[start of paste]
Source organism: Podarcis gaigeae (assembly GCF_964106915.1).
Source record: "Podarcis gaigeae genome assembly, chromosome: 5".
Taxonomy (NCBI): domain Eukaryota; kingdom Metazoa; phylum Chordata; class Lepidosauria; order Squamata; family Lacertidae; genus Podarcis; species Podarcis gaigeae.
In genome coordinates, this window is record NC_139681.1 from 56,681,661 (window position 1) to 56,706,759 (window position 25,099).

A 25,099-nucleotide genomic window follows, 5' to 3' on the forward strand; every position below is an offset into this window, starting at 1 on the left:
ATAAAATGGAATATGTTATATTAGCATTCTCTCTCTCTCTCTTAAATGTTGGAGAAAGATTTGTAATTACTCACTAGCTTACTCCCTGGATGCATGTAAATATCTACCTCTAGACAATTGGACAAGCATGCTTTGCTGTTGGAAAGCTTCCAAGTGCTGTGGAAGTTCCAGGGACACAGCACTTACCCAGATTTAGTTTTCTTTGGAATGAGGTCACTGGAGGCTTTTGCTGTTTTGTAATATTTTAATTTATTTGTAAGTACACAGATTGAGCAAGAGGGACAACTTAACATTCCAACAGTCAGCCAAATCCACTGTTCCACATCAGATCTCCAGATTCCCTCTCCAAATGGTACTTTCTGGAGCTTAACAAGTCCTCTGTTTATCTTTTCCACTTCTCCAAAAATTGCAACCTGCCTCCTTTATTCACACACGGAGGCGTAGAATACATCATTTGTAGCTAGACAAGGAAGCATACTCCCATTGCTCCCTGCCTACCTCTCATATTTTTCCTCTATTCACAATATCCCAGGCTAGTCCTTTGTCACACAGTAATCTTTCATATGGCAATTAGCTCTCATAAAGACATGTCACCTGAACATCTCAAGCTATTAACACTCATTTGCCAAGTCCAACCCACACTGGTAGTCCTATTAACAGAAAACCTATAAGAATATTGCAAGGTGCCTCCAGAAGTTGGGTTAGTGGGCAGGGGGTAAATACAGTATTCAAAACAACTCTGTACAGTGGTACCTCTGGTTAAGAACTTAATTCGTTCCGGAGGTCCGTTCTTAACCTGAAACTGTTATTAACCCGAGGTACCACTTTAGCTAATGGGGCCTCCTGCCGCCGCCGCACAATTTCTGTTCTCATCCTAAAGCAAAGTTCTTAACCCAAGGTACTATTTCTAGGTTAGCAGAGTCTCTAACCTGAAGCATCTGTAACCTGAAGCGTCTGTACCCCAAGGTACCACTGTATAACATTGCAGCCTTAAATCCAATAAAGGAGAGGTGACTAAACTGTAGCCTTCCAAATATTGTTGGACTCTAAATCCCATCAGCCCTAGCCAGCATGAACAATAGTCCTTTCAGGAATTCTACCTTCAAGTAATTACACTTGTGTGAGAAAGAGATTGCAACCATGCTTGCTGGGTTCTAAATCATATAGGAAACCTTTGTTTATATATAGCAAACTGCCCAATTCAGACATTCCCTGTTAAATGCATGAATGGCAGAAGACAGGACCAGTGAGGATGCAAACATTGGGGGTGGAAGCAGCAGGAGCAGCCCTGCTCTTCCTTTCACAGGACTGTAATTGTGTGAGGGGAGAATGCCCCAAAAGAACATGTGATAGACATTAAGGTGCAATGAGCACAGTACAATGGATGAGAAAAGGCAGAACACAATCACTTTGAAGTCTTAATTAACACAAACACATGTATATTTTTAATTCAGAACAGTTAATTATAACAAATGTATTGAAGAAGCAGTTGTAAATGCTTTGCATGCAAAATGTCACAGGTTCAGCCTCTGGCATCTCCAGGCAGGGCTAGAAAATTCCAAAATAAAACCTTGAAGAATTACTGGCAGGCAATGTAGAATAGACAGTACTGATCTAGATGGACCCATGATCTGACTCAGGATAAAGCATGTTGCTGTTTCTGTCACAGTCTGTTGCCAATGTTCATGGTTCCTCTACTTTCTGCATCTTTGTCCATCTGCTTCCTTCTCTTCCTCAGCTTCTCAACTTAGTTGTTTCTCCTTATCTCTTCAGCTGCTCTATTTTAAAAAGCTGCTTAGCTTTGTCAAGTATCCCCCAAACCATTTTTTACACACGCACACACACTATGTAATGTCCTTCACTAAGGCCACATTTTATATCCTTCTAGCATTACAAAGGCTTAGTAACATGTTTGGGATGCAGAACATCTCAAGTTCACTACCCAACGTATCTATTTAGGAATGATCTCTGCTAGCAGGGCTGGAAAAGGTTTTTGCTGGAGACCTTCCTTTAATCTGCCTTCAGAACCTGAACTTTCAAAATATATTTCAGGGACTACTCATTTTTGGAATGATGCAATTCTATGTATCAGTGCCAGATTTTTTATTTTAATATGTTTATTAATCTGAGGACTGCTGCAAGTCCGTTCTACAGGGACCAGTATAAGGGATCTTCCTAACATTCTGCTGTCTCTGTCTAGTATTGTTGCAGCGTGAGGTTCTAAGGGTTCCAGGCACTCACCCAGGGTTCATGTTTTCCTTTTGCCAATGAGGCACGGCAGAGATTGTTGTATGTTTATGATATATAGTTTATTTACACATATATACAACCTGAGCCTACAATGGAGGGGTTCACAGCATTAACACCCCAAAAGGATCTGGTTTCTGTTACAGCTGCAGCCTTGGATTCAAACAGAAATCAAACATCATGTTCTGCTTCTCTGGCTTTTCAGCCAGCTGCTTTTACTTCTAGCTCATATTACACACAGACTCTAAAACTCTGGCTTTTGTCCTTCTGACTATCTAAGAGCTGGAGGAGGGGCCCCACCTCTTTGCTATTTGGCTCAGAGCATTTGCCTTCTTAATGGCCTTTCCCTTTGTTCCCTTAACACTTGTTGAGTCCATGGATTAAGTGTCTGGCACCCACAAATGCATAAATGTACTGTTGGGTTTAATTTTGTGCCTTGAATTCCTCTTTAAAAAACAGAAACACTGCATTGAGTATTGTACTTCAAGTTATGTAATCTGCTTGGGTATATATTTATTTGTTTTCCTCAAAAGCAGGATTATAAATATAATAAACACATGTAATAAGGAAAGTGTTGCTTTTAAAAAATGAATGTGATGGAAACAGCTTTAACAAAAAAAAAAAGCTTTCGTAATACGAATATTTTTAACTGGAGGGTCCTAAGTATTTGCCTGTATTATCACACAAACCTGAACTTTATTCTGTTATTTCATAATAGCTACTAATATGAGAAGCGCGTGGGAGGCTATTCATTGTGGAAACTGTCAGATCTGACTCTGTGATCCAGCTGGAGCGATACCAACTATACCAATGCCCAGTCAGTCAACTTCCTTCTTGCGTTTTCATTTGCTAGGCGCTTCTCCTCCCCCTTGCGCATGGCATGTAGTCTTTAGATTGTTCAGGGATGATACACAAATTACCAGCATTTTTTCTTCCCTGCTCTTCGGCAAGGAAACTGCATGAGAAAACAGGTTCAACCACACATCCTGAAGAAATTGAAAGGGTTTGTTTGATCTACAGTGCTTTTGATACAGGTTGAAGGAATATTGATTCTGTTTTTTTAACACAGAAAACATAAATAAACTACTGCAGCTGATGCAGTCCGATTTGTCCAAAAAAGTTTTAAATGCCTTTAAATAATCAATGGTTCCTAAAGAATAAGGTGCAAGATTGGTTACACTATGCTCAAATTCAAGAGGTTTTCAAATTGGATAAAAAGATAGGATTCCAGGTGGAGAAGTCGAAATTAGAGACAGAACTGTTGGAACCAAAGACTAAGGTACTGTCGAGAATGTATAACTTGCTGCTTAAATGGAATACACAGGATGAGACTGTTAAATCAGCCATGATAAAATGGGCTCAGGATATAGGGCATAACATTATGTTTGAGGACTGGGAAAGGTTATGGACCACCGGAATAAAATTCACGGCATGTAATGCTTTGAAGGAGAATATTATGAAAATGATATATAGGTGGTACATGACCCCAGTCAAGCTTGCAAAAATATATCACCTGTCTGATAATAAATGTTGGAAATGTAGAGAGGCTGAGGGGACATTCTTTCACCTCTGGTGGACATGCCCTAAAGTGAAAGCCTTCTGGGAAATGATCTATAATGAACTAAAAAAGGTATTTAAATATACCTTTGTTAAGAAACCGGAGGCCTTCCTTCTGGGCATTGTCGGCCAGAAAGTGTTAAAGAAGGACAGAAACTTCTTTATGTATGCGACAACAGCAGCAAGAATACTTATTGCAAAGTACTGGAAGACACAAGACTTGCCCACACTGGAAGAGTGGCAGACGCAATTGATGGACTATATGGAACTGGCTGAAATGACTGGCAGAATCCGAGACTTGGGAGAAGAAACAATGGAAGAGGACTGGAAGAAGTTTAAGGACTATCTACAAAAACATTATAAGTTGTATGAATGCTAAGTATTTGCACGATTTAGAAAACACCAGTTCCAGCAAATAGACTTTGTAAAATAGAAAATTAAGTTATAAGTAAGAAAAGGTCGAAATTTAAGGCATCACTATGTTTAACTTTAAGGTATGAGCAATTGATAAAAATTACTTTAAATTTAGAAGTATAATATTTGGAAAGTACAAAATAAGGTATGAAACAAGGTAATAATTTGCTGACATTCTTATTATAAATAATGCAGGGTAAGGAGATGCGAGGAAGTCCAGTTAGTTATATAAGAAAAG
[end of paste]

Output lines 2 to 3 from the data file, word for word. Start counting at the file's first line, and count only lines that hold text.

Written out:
Source record: "Podarcis gaigeae genome assembly, chromosome: 5".
Taxonomy (NCBI): domain Eukaryota; kingdom Metazoa; phylum Chordata; class Lepidosauria; order Squamata; family Lacertidae; genus Podarcis; species Podarcis gaigeae.